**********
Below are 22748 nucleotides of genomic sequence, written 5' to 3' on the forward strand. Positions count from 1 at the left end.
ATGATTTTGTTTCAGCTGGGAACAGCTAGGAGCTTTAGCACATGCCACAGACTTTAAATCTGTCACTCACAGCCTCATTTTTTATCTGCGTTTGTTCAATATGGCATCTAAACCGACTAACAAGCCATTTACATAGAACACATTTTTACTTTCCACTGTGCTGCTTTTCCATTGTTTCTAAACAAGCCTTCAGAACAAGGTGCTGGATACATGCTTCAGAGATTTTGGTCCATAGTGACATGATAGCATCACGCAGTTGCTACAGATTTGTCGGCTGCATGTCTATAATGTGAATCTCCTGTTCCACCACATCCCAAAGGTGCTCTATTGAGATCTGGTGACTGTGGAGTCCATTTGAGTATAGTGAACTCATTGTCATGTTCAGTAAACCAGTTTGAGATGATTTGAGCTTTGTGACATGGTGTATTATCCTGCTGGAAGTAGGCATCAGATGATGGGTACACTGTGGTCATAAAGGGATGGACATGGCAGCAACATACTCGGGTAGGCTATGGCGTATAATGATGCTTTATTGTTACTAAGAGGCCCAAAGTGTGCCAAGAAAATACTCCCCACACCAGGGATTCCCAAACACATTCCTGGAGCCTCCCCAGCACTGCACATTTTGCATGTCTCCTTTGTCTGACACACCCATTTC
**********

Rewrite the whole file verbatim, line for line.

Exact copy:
Below are 22748 nucleotides of genomic sequence, written 5' to 3' on the forward strand. Positions count from 1 at the left end.
ATGATTTTGTTTCAGCTGGGAACAGCTAGGAGCTTTAGCACATGCCACAGACTTTAAATCTGTCACTCACAGCCTCATTTTTTATCTGCGTTTGTTCAATATGGCATCTAAACCGACTAACAAGCCATTTACATAGAACACATTTTTACTTTCCACTGTGCTGCTTTTCCATTGTTTCTAAACAAGCCTTCAGAACAAGGTGCTGGATACATGCTTCAGAGATTTTGGTCCATAGTGACATGATAGCATCACGCAGTTGCTACAGATTTGTCGGCTGCATGTCTATAATGTGAATCTCCTGTTCCACCACATCCCAAAGGTGCTCTATTGAGATCTGGTGACTGTGGAGTCCATTTGAGTATAGTGAACTCATTGTCATGTTCAGTAAACCAGTTTGAGATGATTTGAGCTTTGTGACATGGTGTATTATCCTGCTGGAAGTAGGCATCAGATGATGGGTACACTGTGGTCATAAAGGGATGGACATGGCAGCAACATACTCGGGTAGGCTATGGCGTATAATGATGCTTTATTGTTACTAAGAGGCCCAAAGTGTGCCAAGAAAATACTCCCCACACCAGGGATTCCCAAACACATTCCTGGAGCCTCCCCAGCACTGCACATTTTGCATGTCTCCTTTGTCTGACACACCCATTTC